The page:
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Human Bird Flu Transmission in Thai Binh Vietnam

Recombinomics Commentary
March 7, 2005

>> A 21-year-old man from Thai Binh Province. He developed symptoms on 14 February and was admitted to hospital on 20 February.
His 14-year-old sister, also from Thai Binh Province. She developed symptoms on 21 February and was hospitalized the following day. <<

The latest update from WHO clearly shows that the most recent Thai Binh familial cluster was bimodal, indicating more human-to-human transmission of bird flu.  Since the latest transmission of H5N1 from patient to nurse was also in Thai Binh, as were the recent cases, a review of the evidence for human-to-human transmission is useful.

There have now been 11 familial clusters of H5N1 avian influenza in Vietnam, Thailand, and Cambodia.  Since reported bird flu cases are very rare, two cases within the same household strongly suggests a common source, or human-to-human transmission.  Since the family members are infected with identical or closely related H5N1, distinguishing between a common source and human transmission is heavily dependent on onset dates.  Most cases show symptoms 2-4 days after exposure.  Therefore, cases involving a common source will develop symptoms at about the same time.  If the transmission is from one family member to another, there will be a longer time lag and the onset dates will be bimodal.

As noted above, the latest familial cluster from Thai Binh has a 7 day differential between onset dates suggesting the sister was infected by her brother.  A common source, such as a meal of blood pudding is unlikely because of the bimodal onset dates.  However, the blood pudding is an unlikely common source for additional reasons.  The index case developed symptoms 5 days after the meal and his sister developed symptoms 12 days after the meal. So both fall outside of the common 2-4 days of symptoms post exposure.  Moreover, the third sibling who ate the meal did not develop symptoms.  Thus, the blood pudding is an unlikely source because none of the siblings developed symptoms within 2-4 days, none developed symptoms at the same time, and one sibling did not get sick.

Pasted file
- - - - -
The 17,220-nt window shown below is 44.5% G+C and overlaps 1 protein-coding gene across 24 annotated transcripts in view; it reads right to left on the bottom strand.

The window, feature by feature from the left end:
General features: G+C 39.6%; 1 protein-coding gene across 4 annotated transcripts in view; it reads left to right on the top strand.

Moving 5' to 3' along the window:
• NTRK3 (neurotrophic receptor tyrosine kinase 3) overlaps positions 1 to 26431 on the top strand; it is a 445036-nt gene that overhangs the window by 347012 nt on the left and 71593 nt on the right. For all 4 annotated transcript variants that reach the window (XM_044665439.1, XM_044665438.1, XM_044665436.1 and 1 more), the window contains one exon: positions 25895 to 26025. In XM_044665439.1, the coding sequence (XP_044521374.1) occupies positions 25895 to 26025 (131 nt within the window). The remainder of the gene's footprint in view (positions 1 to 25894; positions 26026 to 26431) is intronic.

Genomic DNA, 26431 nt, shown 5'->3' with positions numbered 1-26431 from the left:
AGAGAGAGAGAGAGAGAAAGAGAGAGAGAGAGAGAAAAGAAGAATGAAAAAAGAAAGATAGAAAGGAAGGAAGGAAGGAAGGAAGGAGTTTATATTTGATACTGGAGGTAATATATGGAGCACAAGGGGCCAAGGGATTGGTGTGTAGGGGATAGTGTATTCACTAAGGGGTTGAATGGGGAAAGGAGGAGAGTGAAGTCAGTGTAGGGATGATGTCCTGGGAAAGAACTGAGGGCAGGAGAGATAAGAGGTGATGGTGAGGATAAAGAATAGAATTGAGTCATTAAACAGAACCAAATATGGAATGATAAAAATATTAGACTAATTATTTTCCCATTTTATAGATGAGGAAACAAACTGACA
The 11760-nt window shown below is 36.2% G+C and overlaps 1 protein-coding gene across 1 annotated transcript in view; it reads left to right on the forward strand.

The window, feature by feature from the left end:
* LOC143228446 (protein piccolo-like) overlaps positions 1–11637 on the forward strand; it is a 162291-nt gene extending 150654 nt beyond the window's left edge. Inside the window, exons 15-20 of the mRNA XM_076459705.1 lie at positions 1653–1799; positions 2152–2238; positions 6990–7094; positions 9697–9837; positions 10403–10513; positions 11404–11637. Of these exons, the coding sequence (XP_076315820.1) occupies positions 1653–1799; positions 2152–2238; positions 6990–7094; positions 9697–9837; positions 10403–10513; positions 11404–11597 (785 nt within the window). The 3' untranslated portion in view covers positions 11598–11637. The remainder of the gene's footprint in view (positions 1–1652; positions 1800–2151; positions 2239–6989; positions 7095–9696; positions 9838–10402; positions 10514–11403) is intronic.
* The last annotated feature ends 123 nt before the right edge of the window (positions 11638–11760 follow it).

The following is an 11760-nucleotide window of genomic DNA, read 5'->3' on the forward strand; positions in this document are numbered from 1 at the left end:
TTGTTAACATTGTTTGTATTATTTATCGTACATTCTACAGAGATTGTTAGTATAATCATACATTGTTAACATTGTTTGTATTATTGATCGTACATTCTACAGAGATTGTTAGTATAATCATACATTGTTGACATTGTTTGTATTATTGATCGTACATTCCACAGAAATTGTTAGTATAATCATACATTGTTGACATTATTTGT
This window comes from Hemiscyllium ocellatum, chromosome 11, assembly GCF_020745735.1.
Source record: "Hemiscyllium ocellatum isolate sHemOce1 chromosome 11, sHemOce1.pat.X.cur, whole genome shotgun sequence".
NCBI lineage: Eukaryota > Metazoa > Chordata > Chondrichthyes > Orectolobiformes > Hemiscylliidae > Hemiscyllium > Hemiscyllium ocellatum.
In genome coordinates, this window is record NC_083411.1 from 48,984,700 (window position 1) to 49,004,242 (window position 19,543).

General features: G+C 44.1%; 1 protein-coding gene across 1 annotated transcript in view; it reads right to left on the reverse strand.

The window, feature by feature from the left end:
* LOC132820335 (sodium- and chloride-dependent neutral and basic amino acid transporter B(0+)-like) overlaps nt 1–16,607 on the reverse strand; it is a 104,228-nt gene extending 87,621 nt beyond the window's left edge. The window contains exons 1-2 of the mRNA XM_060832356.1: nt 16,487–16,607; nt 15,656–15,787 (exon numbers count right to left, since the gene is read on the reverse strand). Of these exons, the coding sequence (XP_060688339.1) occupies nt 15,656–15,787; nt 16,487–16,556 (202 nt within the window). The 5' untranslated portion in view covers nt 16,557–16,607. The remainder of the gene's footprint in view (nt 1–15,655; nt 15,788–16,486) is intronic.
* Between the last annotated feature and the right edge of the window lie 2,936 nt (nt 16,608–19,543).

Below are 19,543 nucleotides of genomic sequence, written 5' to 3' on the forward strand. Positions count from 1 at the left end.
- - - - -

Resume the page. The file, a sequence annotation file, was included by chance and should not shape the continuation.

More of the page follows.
The earlier Thai Binh cluster also involved blood pudding and it was an unlikely source for the same reasons. The index case developed symptoms 1 day after the meal.  His brother developed symptoms 14 days after the meal, and the brother-in-law did not develop any symptoms.  The case was also bimodal for onset dates.

Last year there was a third familial cluster in Thai Binh, and again the onset dates were bimodal.  However, in that cluster two sisters were infected by their brother.  The sisters developed symptoms on the same day, entered the hospital on the same day, initially were inconclusive on the H5N1 test, and died on the same day.  Their disease progression was similar because they had a common source, their brother.

Thus, there have been three familial clusters in Thai Binh, and all three were bimodal.  Moreover, the other 8 clusters, including the cluster in Thailand described in the New England Journal of Medicine, were bimodal.  These 11 bimodal clusters account for over one third of the reported H5N1 cases, demonstrating that human-to-human transmission is common.

The onset and hospitalization dates of the latest cluster also point to human-to-human transmission between the two patients and the health care worker who was H5N1 positive.  The brother was admitted to the hospital in Thai Binh on Feb 20 and transferred to Hanoi on Feb 22.  His sister was admitted on Feb 22 and transferred to Hanoi on or about Feb 24.  The health care worker was admitted Feb 28 to the hospital in Hanoi with advanced symptoms, suggesting initial symptoms were a couple of days earlier.  Symptoms likely appeared 2-4 days after exposure to the two H5N1 patients, strongly suggesting they were the source of his infection.

In addition to the familial and hospital clustering, all of the recent reported cases are from northern Vietnam and most are from Thai Binh.  This geographical clustering suggests additional human-to-human transmission in Thai Binh.

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